Summer Games Done Quick 2016 wrapped up this past Sunday, much to my disappointment. For a solid week, I spent every spare moment I had glued to my TV, watching in awe as game after game was beaten into submission in near-record time. It didn’t matter what was being played—no, it was the thrill of the quest that kept me entertained. While I’m still fairly new to the speedrunning community, the Games Done Quick organization has definitely made a long-time fan out of me.
Speedrunning is a general term used to describe the practice of playing a game from start to finish with the intent to beat the game as fast as possible. Often, these runs include the use of glitches and exploits to achieve a task faster than normal, though this isn’t always the case. For any given game, there are a number of different categories that set forth the rules for what can and can’t be done. Some runs require 100% completion. Some prohibit the use of glitches. Couple these restrictions with the number of games out in the world and you wind up with a large palette of possibilities. This in turn means that there’s something for everyone. If you go out and look for it, there’s bound to be something you’d like. I, myself, wasn’t really a fan until earlier this year, but now I spend my free time watching whatever runs I can find.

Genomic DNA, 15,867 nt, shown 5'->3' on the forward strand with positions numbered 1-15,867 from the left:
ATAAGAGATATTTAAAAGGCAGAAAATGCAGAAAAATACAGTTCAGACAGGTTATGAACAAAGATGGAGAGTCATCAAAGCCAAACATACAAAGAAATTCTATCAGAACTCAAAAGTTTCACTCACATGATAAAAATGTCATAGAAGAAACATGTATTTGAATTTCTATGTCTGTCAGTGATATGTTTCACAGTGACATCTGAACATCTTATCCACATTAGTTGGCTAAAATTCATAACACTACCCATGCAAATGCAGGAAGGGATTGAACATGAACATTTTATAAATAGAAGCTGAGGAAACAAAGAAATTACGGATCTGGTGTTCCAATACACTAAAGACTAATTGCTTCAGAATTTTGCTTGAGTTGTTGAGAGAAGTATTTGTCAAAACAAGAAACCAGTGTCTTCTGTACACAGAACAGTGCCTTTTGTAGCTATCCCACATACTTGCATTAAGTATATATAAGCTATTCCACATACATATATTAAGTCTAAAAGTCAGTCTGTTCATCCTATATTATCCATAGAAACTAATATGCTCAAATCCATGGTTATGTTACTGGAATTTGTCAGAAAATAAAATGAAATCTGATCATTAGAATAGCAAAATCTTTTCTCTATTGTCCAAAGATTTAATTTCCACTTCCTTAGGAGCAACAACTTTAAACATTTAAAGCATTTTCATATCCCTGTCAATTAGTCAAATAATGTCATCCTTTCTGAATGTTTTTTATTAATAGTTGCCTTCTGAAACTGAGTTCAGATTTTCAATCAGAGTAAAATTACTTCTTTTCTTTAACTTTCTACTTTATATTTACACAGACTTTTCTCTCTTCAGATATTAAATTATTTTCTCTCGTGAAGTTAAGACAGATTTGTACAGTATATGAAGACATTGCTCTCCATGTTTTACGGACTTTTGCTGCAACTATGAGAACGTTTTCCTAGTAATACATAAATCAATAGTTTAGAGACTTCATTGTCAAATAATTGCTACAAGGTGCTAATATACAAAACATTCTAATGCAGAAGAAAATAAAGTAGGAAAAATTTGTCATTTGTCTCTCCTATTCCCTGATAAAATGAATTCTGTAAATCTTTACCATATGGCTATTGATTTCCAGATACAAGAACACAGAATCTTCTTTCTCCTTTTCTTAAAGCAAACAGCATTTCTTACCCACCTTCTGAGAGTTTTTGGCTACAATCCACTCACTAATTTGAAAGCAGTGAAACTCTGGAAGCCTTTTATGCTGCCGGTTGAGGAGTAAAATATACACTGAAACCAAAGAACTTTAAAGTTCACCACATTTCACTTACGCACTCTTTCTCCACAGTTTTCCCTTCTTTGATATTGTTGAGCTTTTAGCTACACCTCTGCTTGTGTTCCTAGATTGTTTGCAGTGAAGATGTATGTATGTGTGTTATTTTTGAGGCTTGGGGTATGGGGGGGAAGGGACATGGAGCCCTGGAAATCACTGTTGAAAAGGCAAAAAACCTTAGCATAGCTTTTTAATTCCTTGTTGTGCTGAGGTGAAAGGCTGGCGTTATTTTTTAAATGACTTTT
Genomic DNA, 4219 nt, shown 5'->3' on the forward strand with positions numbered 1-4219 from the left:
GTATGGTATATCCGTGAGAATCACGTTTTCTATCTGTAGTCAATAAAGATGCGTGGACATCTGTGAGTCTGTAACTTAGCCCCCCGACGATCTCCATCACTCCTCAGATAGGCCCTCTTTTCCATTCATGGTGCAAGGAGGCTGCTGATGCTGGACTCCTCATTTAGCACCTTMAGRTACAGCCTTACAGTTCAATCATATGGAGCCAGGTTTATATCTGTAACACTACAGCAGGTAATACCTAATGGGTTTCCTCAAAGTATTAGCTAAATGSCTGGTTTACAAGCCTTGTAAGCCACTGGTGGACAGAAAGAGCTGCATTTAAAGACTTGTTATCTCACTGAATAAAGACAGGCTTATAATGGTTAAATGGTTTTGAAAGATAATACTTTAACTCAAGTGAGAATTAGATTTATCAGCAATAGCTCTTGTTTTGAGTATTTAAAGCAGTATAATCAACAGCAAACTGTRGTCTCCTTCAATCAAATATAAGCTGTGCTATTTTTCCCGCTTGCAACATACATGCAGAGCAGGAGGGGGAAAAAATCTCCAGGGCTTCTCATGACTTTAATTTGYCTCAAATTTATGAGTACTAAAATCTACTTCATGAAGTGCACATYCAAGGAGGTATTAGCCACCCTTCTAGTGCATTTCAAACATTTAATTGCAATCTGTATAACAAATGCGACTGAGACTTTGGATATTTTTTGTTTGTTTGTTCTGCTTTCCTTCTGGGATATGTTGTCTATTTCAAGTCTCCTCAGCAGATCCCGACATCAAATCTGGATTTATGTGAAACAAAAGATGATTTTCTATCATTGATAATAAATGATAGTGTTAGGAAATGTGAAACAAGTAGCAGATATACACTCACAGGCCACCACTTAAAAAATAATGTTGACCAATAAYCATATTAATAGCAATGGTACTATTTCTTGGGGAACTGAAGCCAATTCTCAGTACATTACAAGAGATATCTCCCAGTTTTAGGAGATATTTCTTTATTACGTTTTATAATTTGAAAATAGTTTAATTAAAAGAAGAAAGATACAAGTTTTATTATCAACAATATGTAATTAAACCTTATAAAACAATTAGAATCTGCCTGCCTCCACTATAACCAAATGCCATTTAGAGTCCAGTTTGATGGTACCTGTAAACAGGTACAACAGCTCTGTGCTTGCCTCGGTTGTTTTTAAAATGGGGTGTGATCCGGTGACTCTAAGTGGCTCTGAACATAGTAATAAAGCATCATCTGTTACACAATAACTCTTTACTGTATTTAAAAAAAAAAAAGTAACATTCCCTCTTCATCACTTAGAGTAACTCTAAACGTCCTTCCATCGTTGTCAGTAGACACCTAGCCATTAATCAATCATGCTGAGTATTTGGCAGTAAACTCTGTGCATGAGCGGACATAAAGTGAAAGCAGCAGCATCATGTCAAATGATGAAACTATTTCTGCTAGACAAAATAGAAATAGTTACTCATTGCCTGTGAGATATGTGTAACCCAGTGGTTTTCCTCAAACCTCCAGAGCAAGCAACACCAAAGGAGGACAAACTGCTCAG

Speedrunning is just one of the ways gamers have developed to give themselves a challenge long after a game loses its initial interest. They’re entertaining, informative, and all around, just a nice way to kill a little time if you have a bit to spare.
Are you a fan of speedrunning? If so, what drew you to watch them (or if you participate, what drew you to attempt running)? If you aren’t, why not? If you haven’t seen a speedrun yet, go find one to watch and let us know what you think. We’ll still be here when you get back.